Mother tongue

30 11 2011

A modern-day Rosetta Stone. photo credit: Andrew Curtis

One of my mother’s favourite sayings as I was growing up, was “I learned my English in England – where did you learn yours?” This was rolled out whenever we had a dispute about pronunciation of words.

As ten pound POMs (a program whereby English immigrants got passage to Australia for ten pounds), my mother was vigilant to ensure that my pronunciation remained unsullied. The thick Brummy accent I had as a five-year old rapidly moderated to a relaxed Australian twang once I started school. Although being South Australian, it is a fairly clipped twang, not a broad Steve Irwin twang. But my pronunciation of certain words meant I stood out as an immigrant. I usually get picked up on “one” (I pronounce it won, not wun) and “year” (I pronounce it yerr, not yee-ar).

Several decades earlier my Irish grandparents had a rougher time in their migration to England. Grandad had to lose his accent in order to get a job. People with Irish accents could not get a job in England. My grandmother had small children and didn’t work in Britain so she never lost her accent, but her children were all brought up to have minimal and somewhat undefined accents. My grandparents were determined that their children would not be discriminated against because of the way they spoke. To this day it is difficult to pick where my mother and her brother and sisters come from – they have indeterminate accents. My grandmother meanwhile continues to have such a delightfully thick brogue that I have to translate her for my step-children. My children seem to have adapted to the brogue quite well – perhaps it is in the genes.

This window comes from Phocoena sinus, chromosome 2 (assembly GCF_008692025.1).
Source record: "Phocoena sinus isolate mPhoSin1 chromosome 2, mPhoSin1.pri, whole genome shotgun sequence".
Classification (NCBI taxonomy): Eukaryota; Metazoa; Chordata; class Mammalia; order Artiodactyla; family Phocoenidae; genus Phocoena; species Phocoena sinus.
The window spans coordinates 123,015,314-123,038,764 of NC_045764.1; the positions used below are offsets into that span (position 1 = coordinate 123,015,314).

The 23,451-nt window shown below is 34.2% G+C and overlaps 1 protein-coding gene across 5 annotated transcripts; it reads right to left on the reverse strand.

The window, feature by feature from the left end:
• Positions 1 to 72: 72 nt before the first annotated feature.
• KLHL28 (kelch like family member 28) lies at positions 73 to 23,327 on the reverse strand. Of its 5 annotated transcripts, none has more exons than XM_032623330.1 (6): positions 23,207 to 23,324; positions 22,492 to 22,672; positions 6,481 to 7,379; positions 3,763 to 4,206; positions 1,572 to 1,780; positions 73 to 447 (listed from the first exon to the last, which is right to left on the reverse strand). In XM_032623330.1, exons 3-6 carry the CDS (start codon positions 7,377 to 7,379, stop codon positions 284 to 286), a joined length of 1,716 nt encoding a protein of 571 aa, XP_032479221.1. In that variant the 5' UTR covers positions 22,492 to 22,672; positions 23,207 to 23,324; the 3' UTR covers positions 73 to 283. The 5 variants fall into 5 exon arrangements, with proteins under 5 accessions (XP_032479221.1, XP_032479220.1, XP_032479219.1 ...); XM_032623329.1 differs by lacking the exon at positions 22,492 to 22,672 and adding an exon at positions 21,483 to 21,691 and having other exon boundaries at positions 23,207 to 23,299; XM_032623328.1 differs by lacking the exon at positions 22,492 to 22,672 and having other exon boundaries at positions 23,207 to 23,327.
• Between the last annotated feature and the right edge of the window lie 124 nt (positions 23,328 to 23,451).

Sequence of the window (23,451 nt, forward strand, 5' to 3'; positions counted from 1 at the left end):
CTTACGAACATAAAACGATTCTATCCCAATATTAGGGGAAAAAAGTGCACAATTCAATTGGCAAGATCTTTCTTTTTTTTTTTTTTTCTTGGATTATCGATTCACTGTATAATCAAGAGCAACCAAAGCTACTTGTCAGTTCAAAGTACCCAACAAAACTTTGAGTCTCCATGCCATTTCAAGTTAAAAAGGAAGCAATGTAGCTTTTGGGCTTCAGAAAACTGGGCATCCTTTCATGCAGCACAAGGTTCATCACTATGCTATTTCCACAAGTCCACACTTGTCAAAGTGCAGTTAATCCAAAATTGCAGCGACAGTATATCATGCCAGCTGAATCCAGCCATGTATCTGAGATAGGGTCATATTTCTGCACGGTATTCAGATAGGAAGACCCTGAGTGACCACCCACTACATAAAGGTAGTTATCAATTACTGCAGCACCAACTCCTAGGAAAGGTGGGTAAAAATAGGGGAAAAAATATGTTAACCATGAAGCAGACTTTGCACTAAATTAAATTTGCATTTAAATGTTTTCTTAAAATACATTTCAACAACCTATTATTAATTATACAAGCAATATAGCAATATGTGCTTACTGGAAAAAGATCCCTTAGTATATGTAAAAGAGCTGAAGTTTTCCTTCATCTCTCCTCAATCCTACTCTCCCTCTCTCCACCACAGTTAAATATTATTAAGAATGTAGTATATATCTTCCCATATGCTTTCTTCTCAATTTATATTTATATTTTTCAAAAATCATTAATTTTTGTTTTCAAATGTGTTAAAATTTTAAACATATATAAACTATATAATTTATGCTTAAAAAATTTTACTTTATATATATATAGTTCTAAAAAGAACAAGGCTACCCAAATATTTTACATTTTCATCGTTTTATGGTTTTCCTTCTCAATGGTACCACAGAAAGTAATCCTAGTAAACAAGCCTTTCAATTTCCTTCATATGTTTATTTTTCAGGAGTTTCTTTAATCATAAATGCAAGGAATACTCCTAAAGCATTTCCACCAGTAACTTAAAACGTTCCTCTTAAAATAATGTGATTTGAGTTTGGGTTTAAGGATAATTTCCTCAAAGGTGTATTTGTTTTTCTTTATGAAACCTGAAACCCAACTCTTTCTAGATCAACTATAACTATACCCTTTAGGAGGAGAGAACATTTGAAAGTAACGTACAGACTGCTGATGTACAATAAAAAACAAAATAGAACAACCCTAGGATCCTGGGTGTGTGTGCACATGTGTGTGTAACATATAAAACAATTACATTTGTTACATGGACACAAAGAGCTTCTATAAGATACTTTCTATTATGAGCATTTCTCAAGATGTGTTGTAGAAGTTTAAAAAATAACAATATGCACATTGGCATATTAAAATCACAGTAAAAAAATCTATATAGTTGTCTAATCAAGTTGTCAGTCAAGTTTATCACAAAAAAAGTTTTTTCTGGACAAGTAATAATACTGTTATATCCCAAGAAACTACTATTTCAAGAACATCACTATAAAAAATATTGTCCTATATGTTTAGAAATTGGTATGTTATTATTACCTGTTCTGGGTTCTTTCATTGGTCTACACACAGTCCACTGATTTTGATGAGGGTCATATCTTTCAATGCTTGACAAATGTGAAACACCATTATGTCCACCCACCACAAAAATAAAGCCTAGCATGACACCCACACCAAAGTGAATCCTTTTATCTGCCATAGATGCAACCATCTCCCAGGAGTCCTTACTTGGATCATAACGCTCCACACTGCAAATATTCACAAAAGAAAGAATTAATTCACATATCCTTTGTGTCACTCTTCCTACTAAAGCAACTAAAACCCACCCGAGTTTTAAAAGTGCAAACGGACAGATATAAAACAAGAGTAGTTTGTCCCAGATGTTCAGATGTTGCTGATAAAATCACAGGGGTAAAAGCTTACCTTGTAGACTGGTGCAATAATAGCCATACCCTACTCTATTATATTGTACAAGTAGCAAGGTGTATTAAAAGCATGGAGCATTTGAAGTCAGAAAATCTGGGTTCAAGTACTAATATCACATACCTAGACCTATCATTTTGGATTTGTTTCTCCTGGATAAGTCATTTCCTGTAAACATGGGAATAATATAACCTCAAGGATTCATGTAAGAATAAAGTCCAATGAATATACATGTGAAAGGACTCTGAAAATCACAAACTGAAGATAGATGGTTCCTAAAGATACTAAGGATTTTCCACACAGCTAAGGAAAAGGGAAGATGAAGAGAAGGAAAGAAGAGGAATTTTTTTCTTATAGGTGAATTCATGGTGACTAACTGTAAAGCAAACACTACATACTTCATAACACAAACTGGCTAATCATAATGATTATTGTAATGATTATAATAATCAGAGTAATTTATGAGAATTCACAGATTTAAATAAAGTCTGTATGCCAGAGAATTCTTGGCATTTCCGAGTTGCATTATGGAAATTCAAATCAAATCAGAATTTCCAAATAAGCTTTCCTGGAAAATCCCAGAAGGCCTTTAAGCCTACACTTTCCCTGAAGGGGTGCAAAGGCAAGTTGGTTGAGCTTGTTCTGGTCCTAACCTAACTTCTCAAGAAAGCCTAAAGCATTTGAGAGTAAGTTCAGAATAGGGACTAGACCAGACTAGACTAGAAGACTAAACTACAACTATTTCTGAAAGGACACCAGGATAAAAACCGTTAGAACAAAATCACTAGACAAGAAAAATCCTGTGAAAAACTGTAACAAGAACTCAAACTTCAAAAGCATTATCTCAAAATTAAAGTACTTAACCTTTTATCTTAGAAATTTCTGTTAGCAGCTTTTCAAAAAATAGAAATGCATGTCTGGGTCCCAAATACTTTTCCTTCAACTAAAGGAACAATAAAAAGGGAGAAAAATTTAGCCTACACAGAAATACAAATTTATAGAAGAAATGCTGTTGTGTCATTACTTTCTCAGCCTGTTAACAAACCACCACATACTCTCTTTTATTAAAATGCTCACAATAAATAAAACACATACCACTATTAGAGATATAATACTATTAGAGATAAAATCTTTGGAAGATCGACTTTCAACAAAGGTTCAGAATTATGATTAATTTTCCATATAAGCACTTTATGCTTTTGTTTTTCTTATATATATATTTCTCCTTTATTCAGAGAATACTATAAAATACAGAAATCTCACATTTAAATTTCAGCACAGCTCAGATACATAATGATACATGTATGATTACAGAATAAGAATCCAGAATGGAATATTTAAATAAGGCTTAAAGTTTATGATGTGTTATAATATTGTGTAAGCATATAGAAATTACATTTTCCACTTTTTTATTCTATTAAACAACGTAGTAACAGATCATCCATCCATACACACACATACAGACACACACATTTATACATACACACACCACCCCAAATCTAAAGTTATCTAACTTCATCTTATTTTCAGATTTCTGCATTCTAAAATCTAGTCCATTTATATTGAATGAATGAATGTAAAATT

Learning French at school we heard about Alliance Francaise, an organisation dedicated to ensuring the purity of the French language, They were particularly vigilant against American slang creeping into the French language – weekend, hamburger – but it has to be said they are probably fighting a losing battle. Language evolves with each generation. The language of the 1920s, 1950s, 1980s and now is all quite different. As we become more globalised, languages cross borders more easily and become hybridised. And this is as it has always been. The English language is a hybrid, with words reflecting the history of the British Isles. The origins of many words come from Viking, Norman, Anglo, Saxon, Roman invasions, reflecting the stages of societal development and the inventions that each invasion brought to the Island.

Despite understanding the hybrid nature of our language, I have found myself correcting my children recently on their Americanisms (“We are Australian!”). I stress this is not about being anti-American, but it is about resisting cultural imperialism represented in Hollywood movies and television programs in an effort to maintain Australian English. We Australians like to be individuals (despite the fact we haven’t quite managed to become a republic yet.) A few of my favourites….

They are cupcakes, not muffins. (English muffins are an entirely different thing again)
They are biscuits, not cookies.
It’s Father Christmas, not Santa Claus.
It’s zed, not zee (even though it means the alphabet song doesn’t rhyme at the end)
The pronunciation of the letter “h” is aitch, not haitch.
There is no Australian translation for the word turducken, nor should there be.

My obsession has also extended to computer settings – I habitually changed the “z” to “s” in words such as socialise (not socialize). And I object to adding extra syllables to words to turn them into verbs – for instance, the word burglarise (or burglarize). It is just burgle, there is no need for the extra syllables. What does a burglar do? He or she burgles. The latest version of the Microsoft Australian English dictionary is not too bad (note to WordPress!), but occasionally errors creep in and I am vigilant!

Viva la France!